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Archive - May 11, 2011

Date

Personalized Medicine 4.0 Conference: Focus on Pharmacogenomics & Consumer Genetic Testing

This year’s Personalized Medicine Conference (4.0) will be held Thursday, May 26 from 8 am to 7 pm at the South San Francisco Conference Center on the campus of San Francisco State University. This fourth annual conference on personalized medicine focuses on two exciting areas – pharmacogenomics (the right drug, at the right dose, for the right patient, at the right time) and the controversial topic of direct-to-consumer genetic testing, examining the science, the business, and the social dimensions of each. Personalized Medicine 4.0 is a one-day conference and networking opportunity for health and industry professionals, educators, and scientists. Learn how the new genomic medicine will affect your work and your life. Seating is limited. Register now at http://personalizedmedicine.sfsu.edu. For additional information or to sponsor this event, please e-mail dnamed@sfsu.edu or call Arlene Essex at 415-405-4107. Advance registration is $495 through 5/16. Save $100 – Early registration is $395 ending soon! Contact us for academic rates.

Evolutionary Adaptations Can Be Reversed, But Rarely

Ever since Charles Darwin proposed his theory of evolution in 1859, scientists have wondered whether evolutionary adaptations can be reversed. Answering that question has proved difficult, partly due to conflicting evidence. In 2003, scientists showed that some species of insects have gained, lost, and regained wings over millions of years. But a few years later, a different team found that a protein that helps control cells’ stress responses could not evolve back to its original form. Dr. Jeff Gore, assistant professor of physics at MIT, says the critical question to ask is not whether evolution is reversible, but under what circumstances it could be. “It’s known that evolution can be irreversible. And we know that it’s possible to reverse evolution in some cases. So what you really want to know is: What fraction of the time is evolution reversible?” he says. By combining a computational model with experiments on the evolution of drug resistance in bacteria, Dr. Gore and his students have, for the first time, calculated the likelihood of a particular evolutionary adaptation reversing itself. They found that a very small percentage of evolutionary adaptations in a drug-resistance gene can be reversed, but only if the adaptations involve fewer than four discrete genetic mutations. The findings will appear in the May 13 issue of the journal Physical Review Letters. Lead authors of the paper are two MIT juniors, Longzhi Tan and Stephen Serene. Dr. Gore and his students used an experimental model system developed by researchers at Harvard University to study the evolution of a gene conferring resistance to the antibiotic cefotaxime in bacteria. The Harvard team identified five mutations that are crucial to gaining resistance to the drug.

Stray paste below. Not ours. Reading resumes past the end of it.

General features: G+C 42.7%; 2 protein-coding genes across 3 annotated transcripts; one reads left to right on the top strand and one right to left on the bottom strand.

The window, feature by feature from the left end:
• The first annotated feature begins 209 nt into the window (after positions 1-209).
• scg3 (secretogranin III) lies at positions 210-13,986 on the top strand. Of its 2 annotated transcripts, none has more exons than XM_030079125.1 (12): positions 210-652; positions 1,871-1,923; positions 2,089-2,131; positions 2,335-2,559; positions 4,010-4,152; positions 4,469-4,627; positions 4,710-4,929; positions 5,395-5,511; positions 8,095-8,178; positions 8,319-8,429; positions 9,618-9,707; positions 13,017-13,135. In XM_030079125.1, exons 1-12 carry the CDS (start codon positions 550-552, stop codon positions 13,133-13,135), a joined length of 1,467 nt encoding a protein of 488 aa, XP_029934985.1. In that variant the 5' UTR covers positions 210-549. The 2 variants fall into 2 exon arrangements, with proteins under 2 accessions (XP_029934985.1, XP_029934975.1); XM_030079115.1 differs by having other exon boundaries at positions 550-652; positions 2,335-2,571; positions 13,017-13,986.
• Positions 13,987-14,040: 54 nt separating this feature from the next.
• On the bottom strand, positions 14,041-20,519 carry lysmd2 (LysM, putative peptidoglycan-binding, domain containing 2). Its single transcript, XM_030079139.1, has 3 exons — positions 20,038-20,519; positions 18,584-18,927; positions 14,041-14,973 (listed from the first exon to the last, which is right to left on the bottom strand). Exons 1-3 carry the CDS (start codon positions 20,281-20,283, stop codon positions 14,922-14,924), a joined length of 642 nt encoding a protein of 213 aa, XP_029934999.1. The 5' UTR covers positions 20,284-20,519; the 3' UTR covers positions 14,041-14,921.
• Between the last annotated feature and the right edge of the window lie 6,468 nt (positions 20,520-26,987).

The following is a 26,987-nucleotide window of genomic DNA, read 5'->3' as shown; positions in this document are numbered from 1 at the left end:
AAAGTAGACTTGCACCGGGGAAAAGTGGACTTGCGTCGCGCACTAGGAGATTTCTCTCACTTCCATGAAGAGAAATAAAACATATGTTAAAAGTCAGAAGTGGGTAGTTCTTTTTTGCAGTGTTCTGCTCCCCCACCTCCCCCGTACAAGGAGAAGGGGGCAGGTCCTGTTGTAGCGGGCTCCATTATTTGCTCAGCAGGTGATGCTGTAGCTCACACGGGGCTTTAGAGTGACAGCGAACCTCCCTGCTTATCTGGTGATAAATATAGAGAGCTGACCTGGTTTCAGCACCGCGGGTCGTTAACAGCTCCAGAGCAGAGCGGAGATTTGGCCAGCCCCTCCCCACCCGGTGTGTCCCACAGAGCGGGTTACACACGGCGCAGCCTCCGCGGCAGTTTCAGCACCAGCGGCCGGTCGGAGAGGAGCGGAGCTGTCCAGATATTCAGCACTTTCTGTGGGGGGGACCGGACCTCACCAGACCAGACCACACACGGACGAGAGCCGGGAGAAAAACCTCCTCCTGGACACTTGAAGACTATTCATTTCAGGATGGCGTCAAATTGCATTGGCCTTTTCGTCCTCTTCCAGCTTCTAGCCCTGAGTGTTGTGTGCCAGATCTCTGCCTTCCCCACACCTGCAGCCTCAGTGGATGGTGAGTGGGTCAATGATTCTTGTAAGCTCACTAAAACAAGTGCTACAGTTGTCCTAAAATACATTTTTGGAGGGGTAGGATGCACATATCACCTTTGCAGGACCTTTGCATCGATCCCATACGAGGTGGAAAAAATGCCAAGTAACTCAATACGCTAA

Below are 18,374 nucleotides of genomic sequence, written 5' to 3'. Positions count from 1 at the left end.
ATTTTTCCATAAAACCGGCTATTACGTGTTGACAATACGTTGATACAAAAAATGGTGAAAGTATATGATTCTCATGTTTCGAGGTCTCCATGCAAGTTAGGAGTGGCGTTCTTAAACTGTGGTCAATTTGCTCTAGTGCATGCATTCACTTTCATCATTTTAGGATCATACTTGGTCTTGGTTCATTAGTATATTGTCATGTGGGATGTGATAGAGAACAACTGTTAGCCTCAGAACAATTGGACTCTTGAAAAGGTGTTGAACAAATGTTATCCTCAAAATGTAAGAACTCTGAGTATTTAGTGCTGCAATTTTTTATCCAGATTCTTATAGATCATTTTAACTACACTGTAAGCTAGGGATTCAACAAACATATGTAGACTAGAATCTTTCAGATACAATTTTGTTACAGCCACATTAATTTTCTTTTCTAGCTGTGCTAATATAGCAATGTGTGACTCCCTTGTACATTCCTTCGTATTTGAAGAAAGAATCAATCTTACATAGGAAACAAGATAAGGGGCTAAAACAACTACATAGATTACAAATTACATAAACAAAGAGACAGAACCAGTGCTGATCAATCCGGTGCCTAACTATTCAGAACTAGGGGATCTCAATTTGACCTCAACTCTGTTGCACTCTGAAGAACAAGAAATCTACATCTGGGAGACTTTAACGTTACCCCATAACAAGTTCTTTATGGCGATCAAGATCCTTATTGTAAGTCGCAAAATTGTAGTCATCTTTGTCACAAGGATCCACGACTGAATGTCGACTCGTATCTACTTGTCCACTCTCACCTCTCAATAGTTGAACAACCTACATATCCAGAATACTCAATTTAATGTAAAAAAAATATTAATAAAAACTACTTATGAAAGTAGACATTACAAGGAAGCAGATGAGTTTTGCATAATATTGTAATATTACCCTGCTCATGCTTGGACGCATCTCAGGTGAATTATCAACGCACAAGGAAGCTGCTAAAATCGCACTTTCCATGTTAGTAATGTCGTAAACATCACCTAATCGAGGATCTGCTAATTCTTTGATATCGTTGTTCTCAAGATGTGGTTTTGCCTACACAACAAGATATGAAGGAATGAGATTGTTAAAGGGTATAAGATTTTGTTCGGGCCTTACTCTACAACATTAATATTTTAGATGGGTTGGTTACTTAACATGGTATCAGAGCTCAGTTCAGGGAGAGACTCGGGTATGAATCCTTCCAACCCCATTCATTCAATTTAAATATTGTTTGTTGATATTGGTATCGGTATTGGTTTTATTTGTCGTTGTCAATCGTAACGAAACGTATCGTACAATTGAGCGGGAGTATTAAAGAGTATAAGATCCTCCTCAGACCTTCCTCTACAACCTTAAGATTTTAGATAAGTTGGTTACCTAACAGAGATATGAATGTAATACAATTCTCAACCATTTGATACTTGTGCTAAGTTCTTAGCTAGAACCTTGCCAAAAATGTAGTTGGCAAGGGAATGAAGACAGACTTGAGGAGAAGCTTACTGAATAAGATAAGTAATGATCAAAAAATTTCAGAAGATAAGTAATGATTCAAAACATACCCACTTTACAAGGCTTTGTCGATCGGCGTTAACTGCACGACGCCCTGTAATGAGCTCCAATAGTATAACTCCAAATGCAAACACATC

Beneficial Bacteria Help Repair Intestinal Injury by Inducing Reactive Oxygen Species

The gut may need bacteria to provide a little bit of oxidative stress to stay healthy, new research suggests. Probiotic bacteria promote healing of the intestinal lining in mice by inducing the production of reactive oxygen species, researchers at Emory University School of Medicine have shown. The results, published online on May 9, 2011, in PNAS, demonstrate a mechanism by which bacterial cultures in foods such as yogurt and kimchi have beneficial effects on intestinal health. The insights gained could also guide doctors to improved treatments for intestinal diseases, such as necrotizing enterocolitis in premature babies or intestinal injury in critically ill adults. The laboratories of Dr. Andrew Neish and Dr. Asma Nusrat, both professors of pathology and laboratory medicine, teamed up for the study. The paper’s co-first authors are postdoctoral fellow Dr. Philip Swanson and associate research professor Dr. Amrita Kumar. “It’s been known for years that probiotic bacteria can have these kinds of helpful effects, but it wasn’t really clear how this worked,” Dr. Neish says. “We’ve identified one example, among many, of how certain kinds of bacteria have specific biochemical functions in the body.” Recent research has shown that the bacteria in our intestines influence our metabolism and immune systems. For example, an imbalance in the proportions of harmful and beneficial bacteria seems to over-activate immune cells in the intestines, driving inflammatory bowel disease. Intestinal epithelial cells, the cells that line the intestine, live in close contact with bacteria and normally form a barrier that keeps bacteria away from other organs. They can repair small gaps in the barrier, which breaks down in intestinal diseases, by migrating into the gaps.